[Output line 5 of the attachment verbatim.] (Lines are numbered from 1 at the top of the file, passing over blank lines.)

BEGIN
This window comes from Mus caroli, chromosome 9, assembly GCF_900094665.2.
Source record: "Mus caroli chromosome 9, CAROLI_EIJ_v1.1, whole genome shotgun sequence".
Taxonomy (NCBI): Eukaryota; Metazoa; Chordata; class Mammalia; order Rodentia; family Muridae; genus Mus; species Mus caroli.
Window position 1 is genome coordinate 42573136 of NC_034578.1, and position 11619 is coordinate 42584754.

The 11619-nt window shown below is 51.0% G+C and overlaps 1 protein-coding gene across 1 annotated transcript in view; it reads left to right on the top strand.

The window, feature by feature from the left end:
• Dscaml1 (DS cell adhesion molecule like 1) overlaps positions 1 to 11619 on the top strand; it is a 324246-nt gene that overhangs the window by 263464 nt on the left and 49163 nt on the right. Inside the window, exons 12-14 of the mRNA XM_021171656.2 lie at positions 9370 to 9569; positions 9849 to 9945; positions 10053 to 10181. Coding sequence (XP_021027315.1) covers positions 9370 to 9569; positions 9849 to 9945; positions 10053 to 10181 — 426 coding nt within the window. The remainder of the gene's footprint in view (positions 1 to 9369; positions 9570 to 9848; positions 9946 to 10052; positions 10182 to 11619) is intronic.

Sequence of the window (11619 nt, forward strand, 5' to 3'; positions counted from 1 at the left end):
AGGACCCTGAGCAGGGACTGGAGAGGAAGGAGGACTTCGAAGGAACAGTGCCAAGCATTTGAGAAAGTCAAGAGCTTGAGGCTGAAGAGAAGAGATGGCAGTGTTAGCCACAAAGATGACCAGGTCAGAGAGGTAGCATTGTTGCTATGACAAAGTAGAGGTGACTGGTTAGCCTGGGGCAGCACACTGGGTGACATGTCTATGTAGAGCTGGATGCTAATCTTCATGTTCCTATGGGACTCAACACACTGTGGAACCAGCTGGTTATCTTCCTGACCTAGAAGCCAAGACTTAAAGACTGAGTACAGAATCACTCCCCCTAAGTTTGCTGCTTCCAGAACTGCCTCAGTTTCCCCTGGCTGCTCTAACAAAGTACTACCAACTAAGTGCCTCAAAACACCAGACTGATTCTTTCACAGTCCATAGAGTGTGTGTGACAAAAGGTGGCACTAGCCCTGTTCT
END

The 11619-nt window shown below is 51.0% G+C and overlaps 1 protein-coding gene across 1 annotated transcript in view; it reads left to right on the top strand.